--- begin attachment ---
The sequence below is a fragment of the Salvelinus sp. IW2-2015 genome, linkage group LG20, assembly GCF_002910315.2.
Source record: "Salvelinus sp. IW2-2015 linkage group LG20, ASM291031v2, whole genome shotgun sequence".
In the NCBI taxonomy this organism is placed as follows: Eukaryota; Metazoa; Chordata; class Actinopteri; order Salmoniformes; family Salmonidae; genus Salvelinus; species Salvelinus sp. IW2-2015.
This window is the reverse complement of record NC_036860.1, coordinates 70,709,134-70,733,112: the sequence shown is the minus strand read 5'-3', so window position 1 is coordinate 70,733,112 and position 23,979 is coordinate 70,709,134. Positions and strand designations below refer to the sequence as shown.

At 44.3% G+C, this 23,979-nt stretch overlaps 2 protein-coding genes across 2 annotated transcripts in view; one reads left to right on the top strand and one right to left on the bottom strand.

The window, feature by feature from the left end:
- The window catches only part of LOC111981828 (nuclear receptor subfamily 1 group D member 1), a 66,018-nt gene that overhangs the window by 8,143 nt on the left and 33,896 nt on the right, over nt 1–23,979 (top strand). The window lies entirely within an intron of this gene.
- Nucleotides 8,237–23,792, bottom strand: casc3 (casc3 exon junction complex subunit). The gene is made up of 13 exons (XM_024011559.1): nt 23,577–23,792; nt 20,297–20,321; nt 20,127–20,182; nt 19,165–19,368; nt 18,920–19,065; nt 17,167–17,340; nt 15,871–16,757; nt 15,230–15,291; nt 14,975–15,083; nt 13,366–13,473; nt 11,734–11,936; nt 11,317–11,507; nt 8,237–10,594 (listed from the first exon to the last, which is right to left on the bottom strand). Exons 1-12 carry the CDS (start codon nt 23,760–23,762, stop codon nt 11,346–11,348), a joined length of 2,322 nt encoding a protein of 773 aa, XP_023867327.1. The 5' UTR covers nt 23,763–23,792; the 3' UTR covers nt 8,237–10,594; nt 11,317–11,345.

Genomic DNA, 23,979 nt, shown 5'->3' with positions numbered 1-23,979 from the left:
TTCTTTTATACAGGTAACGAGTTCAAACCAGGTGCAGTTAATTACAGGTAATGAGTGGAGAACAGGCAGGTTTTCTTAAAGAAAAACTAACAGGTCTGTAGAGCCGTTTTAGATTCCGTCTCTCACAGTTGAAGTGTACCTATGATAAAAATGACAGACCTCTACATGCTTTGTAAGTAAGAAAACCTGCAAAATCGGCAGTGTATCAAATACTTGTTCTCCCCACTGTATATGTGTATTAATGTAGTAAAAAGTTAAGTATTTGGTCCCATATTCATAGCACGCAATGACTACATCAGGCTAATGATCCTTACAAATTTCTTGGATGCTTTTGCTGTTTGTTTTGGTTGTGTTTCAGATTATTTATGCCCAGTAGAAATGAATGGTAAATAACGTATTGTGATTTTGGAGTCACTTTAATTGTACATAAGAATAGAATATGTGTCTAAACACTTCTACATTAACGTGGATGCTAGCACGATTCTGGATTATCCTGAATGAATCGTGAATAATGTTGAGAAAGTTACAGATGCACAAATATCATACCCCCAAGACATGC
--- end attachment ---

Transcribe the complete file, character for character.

The sequence below is a fragment of the Salvelinus sp. IW2-2015 genome, linkage group LG20, assembly GCF_002910315.2.
Source record: "Salvelinus sp. IW2-2015 linkage group LG20, ASM291031v2, whole genome shotgun sequence".
In the NCBI taxonomy this organism is placed as follows: Eukaryota; Metazoa; Chordata; class Actinopteri; order Salmoniformes; family Salmonidae; genus Salvelinus; species Salvelinus sp. IW2-2015.
This window is the reverse complement of record NC_036860.1, coordinates 70,709,134-70,733,112: the sequence shown is the minus strand read 5'-3', so window position 1 is coordinate 70,733,112 and position 23,979 is coordinate 70,709,134. Positions and strand designations below refer to the sequence as shown.

At 44.3% G+C, this 23,979-nt stretch overlaps 2 protein-coding genes across 2 annotated transcripts in view; one reads left to right on the top strand and one right to left on the bottom strand.

The window, feature by feature from the left end:
- The window catches only part of LOC111981828 (nuclear receptor subfamily 1 group D member 1), a 66,018-nt gene that overhangs the window by 8,143 nt on the left and 33,896 nt on the right, over nt 1–23,979 (top strand). The window lies entirely within an intron of this gene.
- Nucleotides 8,237–23,792, bottom strand: casc3 (casc3 exon junction complex subunit). The gene is made up of 13 exons (XM_024011559.1): nt 23,577–23,792; nt 20,297–20,321; nt 20,127–20,182; nt 19,165–19,368; nt 18,920–19,065; nt 17,167–17,340; nt 15,871–16,757; nt 15,230–15,291; nt 14,975–15,083; nt 13,366–13,473; nt 11,734–11,936; nt 11,317–11,507; nt 8,237–10,594 (listed from the first exon to the last, which is right to left on the bottom strand). Exons 1-12 carry the CDS (start codon nt 23,760–23,762, stop codon nt 11,346–11,348), a joined length of 2,322 nt encoding a protein of 773 aa, XP_023867327.1. The 5' UTR covers nt 23,763–23,792; the 3' UTR covers nt 8,237–10,594; nt 11,317–11,345.

Genomic DNA, 23,979 nt, shown 5'->3' with positions numbered 1-23,979 from the left:
TTCTTTTATACAGGTAACGAGTTCAAACCAGGTGCAGTTAATTACAGGTAATGAGTGGAGAACAGGCAGGTTTTCTTAAAGAAAAACTAACAGGTCTGTAGAGCCGTTTTAGATTCCGTCTCTCACAGTTGAAGTGTACCTATGATAAAAATGACAGACCTCTACATGCTTTGTAAGTAAGAAAACCTGCAAAATCGGCAGTGTATCAAATACTTGTTCTCCCCACTGTATATGTGTATTAATGTAGTAAAAAGTTAAGTATTTGGTCCCATATTCATAGCACGCAATGACTACATCAGGCTAATGATCCTTACAAATTTCTTGGATGCTTTTGCTGTTTGTTTTGGTTGTGTTTCAGATTATTTATGCCCAGTAGAAATGAATGGTAAATAACGTATTGTGATTTTGGAGTCACTTTAATTGTACATAAGAATAGAATATGTGTCTAAACACTTCTACATTAACGTGGATGCTAGCACGATTCTGGATTATCCTGAATGAATCGTGAATAATGTTGAGAAAGTTACAGATGCACAAATATCATACCCCCAAGACATGC